Whenever I read a piece like this one, I think of the sales ploy, “Bait and Switch”. Where an amazing offer is described…only to be replaced by an inferior product/plan. In this case, reconciliation with our loving Father through His sheer gift of grace alone, becomes a transaction. Quid pro quo. A business contract.

    I was raised with this concept. The wonderful joy of encountering Jesus the Christ was immediately coupled by the very things you mention.–striving, training, eliminating, enduring, straining, winning! Frankly, it was exhausting (and not a happy way of life at all).

    With all due respect, I don’t think our one Christ was at all pleased with the “switch” any more than I was!

    Thankfully, I was introduced to the writings of Brennan Manning (Catholic priest, now deceased). Brennan writes, “My life is a witness to vulgar grace…A grace that pays the eager beaver who works all day long the same wages as the grinning drunk who shows up at ten til five.”

    I suppose this is what you referred to as “abused grace” and “effortless faith”. I offer Manning’s response–grace works without asking anything of us. It is not cheap. It’s free!

    As for citing St. Paul’s teachings as the basis of “Run To Win”–VJax is certainly correct about ambiguity in the Bible. But I would argue that he wouldn’t be too pleased. Here is Paul’s message to the new believers in Galatia (Message Version)–

    “You crazy Galatians! Did someone put a spell on you? Have you taken leave of your senses? Let me put this question to you–how did your new life begin? Was it working your heads off to please God? Or was it responding to God’s message to you? Are you going to continue in this craziness? For only crazy people would think they could complete by their own efforts what was begun by God.” Gal. 3:1-4

    Personally, any and all good I can claim in my life is a result of Christ in me. Born of gratitude. Full of joy. As you note, He ran the race, flawlessly. He won the prize. So I don’t have to.

    As St. Paul concludes in his beautiful benediction–“I have fought a good fight, I have finished my course, I have kept the faith, henceforth there is laid up for me a crown of righteousness…and not to me only, but unto all them also that love His appearance.”

    ALL. By grace.

    • Well said Suz! As yo have whipped out our beloved Brennan Manning, let me respond with Episcopalian Priest the Incomparable Robert Farrar Capon …

      “The Reformation was a time when men went blind, staggering drunk because they had discovered, in the dusty basement of late medievalism, a whole cellar full of fifteen-hundred-year-old, two-hundred proof Grace–bottle after bottle of pure distilate of Scripture, one sip of which would convince anyone that God saves us single-handedly. The word of the Gospel–after all those centuries of trying to lift yourself into heaven by worrying about the perfection of your bootstraps–suddenly turned out to be a flat announcement that the saved were home before they started…Grace has to be drunk straight: no water, no ice, and certainly no ginger ale; neither goodness, nor badness, nor the flowers that bloom in the spring of super spirituality could be allowed to enter into the case.”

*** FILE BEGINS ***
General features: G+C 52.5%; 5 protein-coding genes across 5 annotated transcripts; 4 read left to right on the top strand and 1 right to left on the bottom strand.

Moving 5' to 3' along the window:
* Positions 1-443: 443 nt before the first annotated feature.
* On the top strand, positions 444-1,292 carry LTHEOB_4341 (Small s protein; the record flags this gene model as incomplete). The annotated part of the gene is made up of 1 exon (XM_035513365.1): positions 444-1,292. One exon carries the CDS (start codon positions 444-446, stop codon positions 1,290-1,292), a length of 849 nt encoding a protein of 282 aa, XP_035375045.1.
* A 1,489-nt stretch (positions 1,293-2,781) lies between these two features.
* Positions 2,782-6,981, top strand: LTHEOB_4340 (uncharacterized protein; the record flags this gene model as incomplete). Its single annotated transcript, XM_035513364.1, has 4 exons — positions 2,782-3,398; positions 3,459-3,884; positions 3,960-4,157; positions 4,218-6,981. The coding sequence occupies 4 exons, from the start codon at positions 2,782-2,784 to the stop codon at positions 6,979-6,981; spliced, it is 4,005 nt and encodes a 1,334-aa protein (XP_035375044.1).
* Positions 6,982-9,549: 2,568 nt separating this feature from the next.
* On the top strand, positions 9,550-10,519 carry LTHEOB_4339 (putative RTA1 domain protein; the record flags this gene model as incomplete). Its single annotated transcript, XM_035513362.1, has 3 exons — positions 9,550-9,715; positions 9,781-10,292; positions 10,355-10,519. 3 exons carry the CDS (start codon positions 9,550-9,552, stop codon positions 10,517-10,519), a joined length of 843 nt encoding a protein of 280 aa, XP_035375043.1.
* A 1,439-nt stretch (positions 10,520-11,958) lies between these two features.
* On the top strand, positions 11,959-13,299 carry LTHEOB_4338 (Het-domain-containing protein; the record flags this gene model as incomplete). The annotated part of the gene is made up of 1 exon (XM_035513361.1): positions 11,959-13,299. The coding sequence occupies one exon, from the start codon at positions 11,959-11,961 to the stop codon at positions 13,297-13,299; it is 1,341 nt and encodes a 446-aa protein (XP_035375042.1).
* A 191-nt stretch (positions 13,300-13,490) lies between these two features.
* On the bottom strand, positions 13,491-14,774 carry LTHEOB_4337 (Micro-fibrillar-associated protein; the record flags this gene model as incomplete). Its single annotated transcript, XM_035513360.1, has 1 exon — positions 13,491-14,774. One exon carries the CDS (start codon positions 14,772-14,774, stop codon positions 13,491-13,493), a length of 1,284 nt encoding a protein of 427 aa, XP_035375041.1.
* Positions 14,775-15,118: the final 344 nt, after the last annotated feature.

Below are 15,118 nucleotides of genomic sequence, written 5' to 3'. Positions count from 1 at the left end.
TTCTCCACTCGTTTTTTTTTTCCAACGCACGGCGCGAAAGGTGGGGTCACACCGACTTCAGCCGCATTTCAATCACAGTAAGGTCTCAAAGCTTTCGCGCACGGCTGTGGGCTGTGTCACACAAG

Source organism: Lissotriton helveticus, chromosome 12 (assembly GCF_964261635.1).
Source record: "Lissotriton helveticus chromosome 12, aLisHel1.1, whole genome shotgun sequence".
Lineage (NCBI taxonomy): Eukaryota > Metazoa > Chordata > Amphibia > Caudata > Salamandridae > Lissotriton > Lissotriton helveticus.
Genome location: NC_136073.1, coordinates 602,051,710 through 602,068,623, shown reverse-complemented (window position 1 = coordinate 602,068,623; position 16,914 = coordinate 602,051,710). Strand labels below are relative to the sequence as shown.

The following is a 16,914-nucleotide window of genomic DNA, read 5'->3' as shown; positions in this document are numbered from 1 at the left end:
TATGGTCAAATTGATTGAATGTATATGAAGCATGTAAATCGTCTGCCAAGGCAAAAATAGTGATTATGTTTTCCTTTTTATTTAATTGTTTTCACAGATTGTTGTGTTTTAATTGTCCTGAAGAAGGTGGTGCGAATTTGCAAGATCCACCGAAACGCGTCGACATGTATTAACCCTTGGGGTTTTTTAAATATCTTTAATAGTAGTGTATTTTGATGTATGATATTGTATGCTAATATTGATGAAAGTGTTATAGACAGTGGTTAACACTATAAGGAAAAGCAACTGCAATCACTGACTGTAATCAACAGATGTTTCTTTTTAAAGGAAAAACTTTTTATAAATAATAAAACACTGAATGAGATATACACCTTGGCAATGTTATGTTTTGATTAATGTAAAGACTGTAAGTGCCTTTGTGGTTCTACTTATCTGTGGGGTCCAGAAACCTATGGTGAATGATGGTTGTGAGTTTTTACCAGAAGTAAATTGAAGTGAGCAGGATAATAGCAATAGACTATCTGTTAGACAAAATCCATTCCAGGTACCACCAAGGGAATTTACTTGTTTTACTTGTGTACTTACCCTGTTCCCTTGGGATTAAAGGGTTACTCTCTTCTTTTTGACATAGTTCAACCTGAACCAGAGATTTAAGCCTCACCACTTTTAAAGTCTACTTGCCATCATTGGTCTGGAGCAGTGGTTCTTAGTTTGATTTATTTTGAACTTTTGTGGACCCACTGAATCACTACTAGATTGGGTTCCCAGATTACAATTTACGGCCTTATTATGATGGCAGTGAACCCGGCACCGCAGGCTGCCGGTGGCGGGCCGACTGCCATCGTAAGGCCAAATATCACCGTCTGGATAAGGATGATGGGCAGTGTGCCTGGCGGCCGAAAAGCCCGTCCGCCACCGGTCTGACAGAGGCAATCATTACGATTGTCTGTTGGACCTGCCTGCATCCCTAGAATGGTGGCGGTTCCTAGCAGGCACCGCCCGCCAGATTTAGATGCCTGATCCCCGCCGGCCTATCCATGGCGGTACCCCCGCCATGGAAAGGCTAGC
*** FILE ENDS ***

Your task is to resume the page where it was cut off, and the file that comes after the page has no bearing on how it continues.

Neither goodness, nor badness, nor the flowers that bloom in the spring of super spirituality could be allowed to enter the case! Yass Queen!

      • Hiya, Vjax—Thank you for this amazing selection from the writings of Robert Farrar Capon. You and I seem to be traveling the same path.

        After I discovered Brennan Manning, I thought, “This is good news!”
        Then I found Capon (who I lovingly refer to as “My Spiritual Father”) and I added, “This is good news! And there is NO bad news!”
        More recently, I have been following the teachings of Father Richard Rohr; and I realize,
        “This is good news! And there is NO bad news! For everyone and every thing; no exceptions!”

        I can only wonder where such immeasurable and unfathomable grace will lead us next!
        You, and I, and Mr. Curtis, too.

  2. “In the end we will be judged by our deeds, not our belief system (Revelation 20:12-13; James 2:14).”

    “Indeed, we cannot “earn” salvation; it is a gift that comes by faith rather than by our feeble human efforts. We are saved by grace to do good works God prepared for us to do “in Christ” (Ephesians 2:10).”

    These two sentences appear alongside each other in Rev. Curtis’ essay, and yet they contradict each other. Is it faith or works? To an outsider, it appears that the religious pick and choose what to emphasize depending upon the results they desire from their followers. Why not choose a horse and ride it? I guess some want to have it both ways.

    • OMG STF I was going to write the exact same thing you said!

      The Bible is ambiguous AF. That’s why Catholicism and mainline Protestant churches rely on experience and tradition as well as Scripture, i think. Martin Luther messed up by insisting on sola scritura, you ask me.

      And I fear that teaching like Curtis’, that to “win the race” you have to knuckle down and be hopelessly devoted to the hard work of salvation, may discourage people from ever experiencing blessed sweet communion with Christ for themselves.